Why shouldn't I put small plants in bigger containers?
October 17, 2009 1:50 PM   Subscribe

I've read that it's a bad idea to plant small plants into larger pots (the idea being that they will grow into the large pot). Instead, you're supposed to keep the plant in the smallest appropriate container and move up as it grows. Why? What will happen if I just start a plant in a container that's bigger than it needs?
posted by tumbleweedjack to Home & Garden (7 answers total) 1 user marked this as a favorite
The potting medium will retain too much moisture, and the roots are likely to rot. That's what happens to orchids, anyway...
posted by aquafortis at 1:57 PM on October 17, 2009 [1 favorite]

My understanding has always been that the roots will then expand and grow rather than the actual visible plant.
posted by jgirl at 2:43 PM on October 17, 2009

If you're starting many small plants, it saves space and potting soil to start them in small pots, and then transplant the ones that look most viable into larger pots, discarding the others.
posted by Knappster at 2:48 PM on October 17, 2009

You also run the risk of fungus gnats, which are harmless but annoying.
posted by moonshine at 3:19 PM on October 17, 2009

I think it depends on the plant, how you treat it, where you grow it, etc. I frequently pot several small plants together in a large pot, in this case coleus, periwinkles, begonia, etc. I've often found them coming that way from the garden center. I have other things that break off, like kalanchoes or pothos, where I just stick a small plant or cutting, maybe with or without roots, into a pot clearly "too large" and it grows. YMMV - really!
posted by Robert Angelo at 3:33 PM on October 17, 2009 [1 favorite]

The wikipedia "Houseplant" writeup agrees with aquafortis.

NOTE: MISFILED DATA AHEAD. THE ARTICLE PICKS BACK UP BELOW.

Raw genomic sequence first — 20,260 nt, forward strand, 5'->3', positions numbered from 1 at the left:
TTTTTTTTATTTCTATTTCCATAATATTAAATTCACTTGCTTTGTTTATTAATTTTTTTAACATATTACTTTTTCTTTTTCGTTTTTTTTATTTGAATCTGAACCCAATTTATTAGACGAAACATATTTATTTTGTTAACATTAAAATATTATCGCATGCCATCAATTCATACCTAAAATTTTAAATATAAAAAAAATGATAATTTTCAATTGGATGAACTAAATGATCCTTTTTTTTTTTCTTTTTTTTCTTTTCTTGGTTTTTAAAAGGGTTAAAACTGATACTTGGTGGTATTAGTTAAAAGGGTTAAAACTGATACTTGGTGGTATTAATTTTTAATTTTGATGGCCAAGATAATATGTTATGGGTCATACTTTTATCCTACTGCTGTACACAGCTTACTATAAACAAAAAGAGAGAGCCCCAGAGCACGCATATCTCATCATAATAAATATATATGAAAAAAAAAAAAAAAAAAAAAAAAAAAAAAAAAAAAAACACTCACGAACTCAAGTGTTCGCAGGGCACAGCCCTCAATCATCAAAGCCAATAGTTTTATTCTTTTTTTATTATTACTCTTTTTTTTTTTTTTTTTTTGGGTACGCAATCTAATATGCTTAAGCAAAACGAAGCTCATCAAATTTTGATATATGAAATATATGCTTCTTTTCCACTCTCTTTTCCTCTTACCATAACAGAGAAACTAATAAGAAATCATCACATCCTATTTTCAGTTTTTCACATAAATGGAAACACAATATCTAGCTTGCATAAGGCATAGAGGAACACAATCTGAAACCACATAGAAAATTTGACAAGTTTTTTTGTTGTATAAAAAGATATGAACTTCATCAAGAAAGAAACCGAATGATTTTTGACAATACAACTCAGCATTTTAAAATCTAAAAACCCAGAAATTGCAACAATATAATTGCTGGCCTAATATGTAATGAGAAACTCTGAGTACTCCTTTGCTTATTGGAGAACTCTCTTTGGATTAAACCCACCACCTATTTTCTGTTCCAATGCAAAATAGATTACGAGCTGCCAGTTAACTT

posted by path at 4:58 PM on October 17, 2009

It's all about moisture management. If you're watering thoroughly (as you should), then soil in a bigger pot will stay wet longer, all things being equal.

With most plants, you want the soil to dry out every few days. (Some plants completely dry, others just mostly dry.) Soil that stays perpetually moist tends to rot and attract fungus gnats.

So... There's nothing wrong with a bigger pot. But you have to take measures to get it to dry out sooner - use a less moisture-retaining potting mix, one with lots of perlite or vermiculite. Potting mix based on peat moss rather than real soil is less likely to rot. Put lava rock at the bottom of the pot to encourage drainage.

Since this is a lot of trouble, I usually just use a smaller pot anyway. But if I have a larger pot in mind for the plant and know it will grow into it, I fill the large pot halfway with rocks, insert the smaller pot, and then fill in the space with rocks or moss. That way the plant looks good, and when it gets a bit bigger all I have to do is throw out the small pot and pot the plant in the big one.
posted by mmoncur at 2:32 AM on October 18, 2009

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